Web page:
Several years ago I read an article about students who left the church after they went to college. The article suggested that the majority of these children left the church because their faith had never become their own: they were still piggy-backing on their parent’s faith. And once they left their parent’s nest, they did not have a personal relationship, the foundation to maintain their faith.
Picture it this way: Jesus is the Great Shepherd and He has leant us some lambs to take care of our children for a season. That season is only a fourth of these little lambs’ lifetimes. Ultimately the most important thing we can do is to lead these lambs to the Great Shepherd, so that when they grow-up to be sheep, they know His voice, trust His care, and want to follow Him of their own accord.
So the question is, how do we lead our children to the Great Shepherd and teach them to know His voice, trust His care, and want to follow Him?
One proposition this article made was that our simplified, child-ish telling of the Gospel story kept our children drinking spiritual milk, that parents, and children’s ministries, were not helping children graduate to solid spiritual food. When our children are young, we talk about Jesus like we would a friend, a buddy, a special blanket, or stuffed animal: He is there to keep us safe, help us, and love us. And while all those things are absolutely true about our gracious and loving Savior and Lord, we do our children a great disservice if we leave Jesus there.
- What about the God who is completely sovereign in the face of trials?
- What about the God who omnipotent when challenges come?
- What about the God who is jealous of other gods and idols we try to serve?
- What about the God who is holy and asks us to be holy?
So as our children grow up, we need to be continuing to give them a bigger picture of God: a full, Biblical picture. We must go beyond the cute Bible storybooks (which have a place, don’t get me wrong!), beyond the cute songs at Vacation Bible School (I love VBS!) beyond the entertaining games and pranks at youth group (why else will high schoolers come?). We are feeding our childrens’ bodies with food appropriate for their development but are we feeding our growing children solid, biblical theology? Or are we keeping God too simple and too human-like that they out-grow their need for God.
Children are meant to out-grow their parent’s support. By two years old, they can help pick up their toys. By five years old, they can cut their own food. By eight years old, they can set the table for a meal. By ten years old, they can bike down the street to a friend’s house. By thirteen, they can…(take your pick!) And we know, in these circumstances it is normal and right for children to out-grow their parents. Most responsible parents even want their children to learn to drive, learn to cook a meal, learn to do their own laundry, etc. before they move out! Yet, when it comes to talking about God and Jesus, few parents get beyond the theology of “helper” and “friend.”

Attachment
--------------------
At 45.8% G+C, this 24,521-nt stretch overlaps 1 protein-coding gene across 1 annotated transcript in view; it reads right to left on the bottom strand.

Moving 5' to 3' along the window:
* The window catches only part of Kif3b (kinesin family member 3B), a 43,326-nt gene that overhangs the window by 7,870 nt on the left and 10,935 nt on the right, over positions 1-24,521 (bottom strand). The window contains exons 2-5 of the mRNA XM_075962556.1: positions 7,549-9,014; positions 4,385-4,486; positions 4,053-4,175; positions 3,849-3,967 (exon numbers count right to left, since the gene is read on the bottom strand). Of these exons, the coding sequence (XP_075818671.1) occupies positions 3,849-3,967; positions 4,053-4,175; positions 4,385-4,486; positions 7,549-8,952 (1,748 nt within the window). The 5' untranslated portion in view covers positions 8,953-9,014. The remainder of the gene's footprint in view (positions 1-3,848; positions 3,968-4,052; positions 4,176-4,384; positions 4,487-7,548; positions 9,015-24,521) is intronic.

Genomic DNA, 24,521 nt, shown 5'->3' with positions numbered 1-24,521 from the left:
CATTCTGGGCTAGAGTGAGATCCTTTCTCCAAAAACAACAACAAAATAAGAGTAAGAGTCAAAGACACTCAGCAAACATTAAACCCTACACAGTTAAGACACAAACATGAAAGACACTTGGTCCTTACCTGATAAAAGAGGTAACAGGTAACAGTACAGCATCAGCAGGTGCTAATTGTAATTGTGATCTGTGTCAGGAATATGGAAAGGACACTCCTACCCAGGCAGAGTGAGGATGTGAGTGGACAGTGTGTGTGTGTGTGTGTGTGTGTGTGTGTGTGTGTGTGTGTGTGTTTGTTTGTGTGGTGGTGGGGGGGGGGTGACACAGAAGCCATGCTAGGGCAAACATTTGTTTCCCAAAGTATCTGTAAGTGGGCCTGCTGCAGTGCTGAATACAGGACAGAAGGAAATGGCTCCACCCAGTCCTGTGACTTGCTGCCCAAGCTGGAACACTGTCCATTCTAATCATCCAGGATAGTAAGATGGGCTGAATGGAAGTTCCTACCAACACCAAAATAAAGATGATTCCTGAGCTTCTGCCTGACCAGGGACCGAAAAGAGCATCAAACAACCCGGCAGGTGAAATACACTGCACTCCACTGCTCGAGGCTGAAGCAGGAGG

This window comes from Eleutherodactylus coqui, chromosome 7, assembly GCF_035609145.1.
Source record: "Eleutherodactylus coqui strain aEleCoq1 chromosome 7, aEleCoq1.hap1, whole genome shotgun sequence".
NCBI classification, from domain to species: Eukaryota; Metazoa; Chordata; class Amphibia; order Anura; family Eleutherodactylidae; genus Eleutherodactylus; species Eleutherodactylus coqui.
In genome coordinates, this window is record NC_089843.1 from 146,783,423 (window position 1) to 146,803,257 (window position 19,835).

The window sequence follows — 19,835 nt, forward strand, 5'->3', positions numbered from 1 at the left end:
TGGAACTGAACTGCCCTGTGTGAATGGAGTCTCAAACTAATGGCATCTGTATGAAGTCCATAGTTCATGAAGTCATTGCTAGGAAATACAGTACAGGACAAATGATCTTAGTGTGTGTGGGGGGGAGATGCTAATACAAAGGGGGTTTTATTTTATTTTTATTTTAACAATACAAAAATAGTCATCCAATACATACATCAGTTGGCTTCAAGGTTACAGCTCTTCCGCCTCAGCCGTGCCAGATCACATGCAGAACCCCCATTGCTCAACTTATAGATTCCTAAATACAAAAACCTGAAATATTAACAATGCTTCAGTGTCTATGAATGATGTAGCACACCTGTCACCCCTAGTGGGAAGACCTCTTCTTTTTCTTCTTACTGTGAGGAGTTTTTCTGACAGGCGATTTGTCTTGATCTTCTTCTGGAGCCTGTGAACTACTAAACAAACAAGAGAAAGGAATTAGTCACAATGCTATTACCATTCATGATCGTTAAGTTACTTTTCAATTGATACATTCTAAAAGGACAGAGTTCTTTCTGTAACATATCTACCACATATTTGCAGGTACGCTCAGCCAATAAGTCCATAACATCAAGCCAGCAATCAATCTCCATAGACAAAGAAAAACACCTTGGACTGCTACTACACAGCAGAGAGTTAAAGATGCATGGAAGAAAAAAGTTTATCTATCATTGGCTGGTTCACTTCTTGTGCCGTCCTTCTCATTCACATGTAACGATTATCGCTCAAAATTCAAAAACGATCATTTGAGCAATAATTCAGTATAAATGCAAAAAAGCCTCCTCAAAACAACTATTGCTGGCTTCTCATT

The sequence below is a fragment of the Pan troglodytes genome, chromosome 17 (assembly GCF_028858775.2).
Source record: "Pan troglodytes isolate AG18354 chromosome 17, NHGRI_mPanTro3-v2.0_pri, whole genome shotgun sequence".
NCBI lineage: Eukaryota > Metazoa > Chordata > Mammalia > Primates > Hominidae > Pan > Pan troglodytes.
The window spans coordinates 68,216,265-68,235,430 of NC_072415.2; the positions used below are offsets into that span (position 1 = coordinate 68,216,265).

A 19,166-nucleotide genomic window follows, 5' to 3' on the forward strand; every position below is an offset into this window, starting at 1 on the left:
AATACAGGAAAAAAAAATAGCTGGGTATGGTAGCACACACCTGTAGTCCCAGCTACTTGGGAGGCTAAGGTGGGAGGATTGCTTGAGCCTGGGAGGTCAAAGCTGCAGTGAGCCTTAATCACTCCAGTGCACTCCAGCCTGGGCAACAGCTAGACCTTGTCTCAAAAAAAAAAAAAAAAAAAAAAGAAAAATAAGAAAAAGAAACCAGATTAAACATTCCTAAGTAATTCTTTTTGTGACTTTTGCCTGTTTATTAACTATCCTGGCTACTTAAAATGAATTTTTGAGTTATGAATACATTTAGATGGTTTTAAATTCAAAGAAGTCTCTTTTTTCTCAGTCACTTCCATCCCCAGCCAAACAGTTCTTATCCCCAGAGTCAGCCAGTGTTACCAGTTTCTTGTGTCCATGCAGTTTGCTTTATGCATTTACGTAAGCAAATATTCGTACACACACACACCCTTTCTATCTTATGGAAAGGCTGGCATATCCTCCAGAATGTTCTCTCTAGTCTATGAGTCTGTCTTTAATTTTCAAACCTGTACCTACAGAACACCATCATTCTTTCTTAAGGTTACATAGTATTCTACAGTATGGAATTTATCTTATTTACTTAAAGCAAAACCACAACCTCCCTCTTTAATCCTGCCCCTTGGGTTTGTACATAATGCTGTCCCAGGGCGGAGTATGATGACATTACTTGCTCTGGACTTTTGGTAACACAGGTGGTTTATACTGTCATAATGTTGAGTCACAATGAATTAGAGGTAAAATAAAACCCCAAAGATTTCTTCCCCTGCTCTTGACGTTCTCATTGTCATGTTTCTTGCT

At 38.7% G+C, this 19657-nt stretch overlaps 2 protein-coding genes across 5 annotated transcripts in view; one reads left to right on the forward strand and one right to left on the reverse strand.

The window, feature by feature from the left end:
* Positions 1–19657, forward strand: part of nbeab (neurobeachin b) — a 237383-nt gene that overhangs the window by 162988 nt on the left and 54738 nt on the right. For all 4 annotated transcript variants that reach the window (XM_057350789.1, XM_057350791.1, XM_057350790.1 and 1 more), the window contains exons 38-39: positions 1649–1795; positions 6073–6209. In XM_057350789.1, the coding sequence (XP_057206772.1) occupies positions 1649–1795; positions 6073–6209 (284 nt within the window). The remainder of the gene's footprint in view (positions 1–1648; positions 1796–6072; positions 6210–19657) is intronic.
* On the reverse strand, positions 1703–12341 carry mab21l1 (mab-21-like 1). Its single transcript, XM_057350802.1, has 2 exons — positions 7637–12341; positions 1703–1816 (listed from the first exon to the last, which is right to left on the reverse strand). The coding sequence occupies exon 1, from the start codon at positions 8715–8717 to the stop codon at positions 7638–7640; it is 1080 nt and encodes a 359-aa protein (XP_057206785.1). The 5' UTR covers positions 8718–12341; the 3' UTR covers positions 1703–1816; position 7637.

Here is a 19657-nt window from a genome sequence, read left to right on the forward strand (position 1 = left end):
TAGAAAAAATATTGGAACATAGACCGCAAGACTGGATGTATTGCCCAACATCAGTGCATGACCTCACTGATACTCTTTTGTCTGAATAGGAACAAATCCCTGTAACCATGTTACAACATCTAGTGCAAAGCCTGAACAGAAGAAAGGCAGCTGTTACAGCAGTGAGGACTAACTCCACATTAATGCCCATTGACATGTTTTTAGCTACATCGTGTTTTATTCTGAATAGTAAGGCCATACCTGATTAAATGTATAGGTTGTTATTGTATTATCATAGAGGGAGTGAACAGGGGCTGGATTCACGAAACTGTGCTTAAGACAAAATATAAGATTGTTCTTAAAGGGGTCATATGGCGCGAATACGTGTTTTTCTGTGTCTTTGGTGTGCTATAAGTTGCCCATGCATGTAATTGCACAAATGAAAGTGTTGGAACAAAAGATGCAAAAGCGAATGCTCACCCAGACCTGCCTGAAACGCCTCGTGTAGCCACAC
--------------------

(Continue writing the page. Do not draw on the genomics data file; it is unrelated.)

As a parent, I want my children to be able to stand up for their faith before they leave my home. That means intentionally teaching them Christian apologetics and about other religions (gasp! I know!). That means practicing to defend their faith to their peers and even their teachers in a respectful and loving way. That means talking about the hard questions that the world is going to ask them. That means talking to them about the cost: what persecution they may face so that they have already decided before that time what they will do. That means reading the real Bible, cover to cover and discussing hard and uncomfortable topics with them (even Song of Solomon!).
As a parent, I want my children to see that God isn’t just theirs. That people, great people of history have done some amazing things through God. I want them to hear of people from different cultures and countries worshipping the same God that we do. And I want them to be inspired to join God in whatever He has called them to do. That means reading biographies and histories of Christians throughout history. That means reading current literature by theologians and Christian leaders of today. That means seeing that the God of history is still alive and working today, all around the globe! That means reading the whole Bible and discussing how it tells that God is on mission to save the world through His son, Jesus Christ.
As a parent, I want my children to see a God worth joining. I want them to know He is bigger than history. Today so many people are talking about “legacy” and “self-care” and “self-worth” – what if we stuck to what the Bible says: God made history and joining Him would leave an eternal legacy, loving Him is the most truthful way of understanding yourself, and that knowing what your Creator says about you and made you to be is the only Truth worth knowing! That means reading the Bible, cover to cover, and daily helping them apply it to their lives and current situation.
So, parents, are you taking your children to the Great Shepherd? Are you showing them all of His attributes and qualities? Are you pointing them to a God that is eternal and unchanging? Do you want to set them up to leave a legacy that “neither dust nor moth can destroy?” Join my Facebook community, because in there, you will find other families who desire to do just that. Together, we can learn how to better set our children up to serve and love the God that made them on purpose for a purpose “for such a time as this.”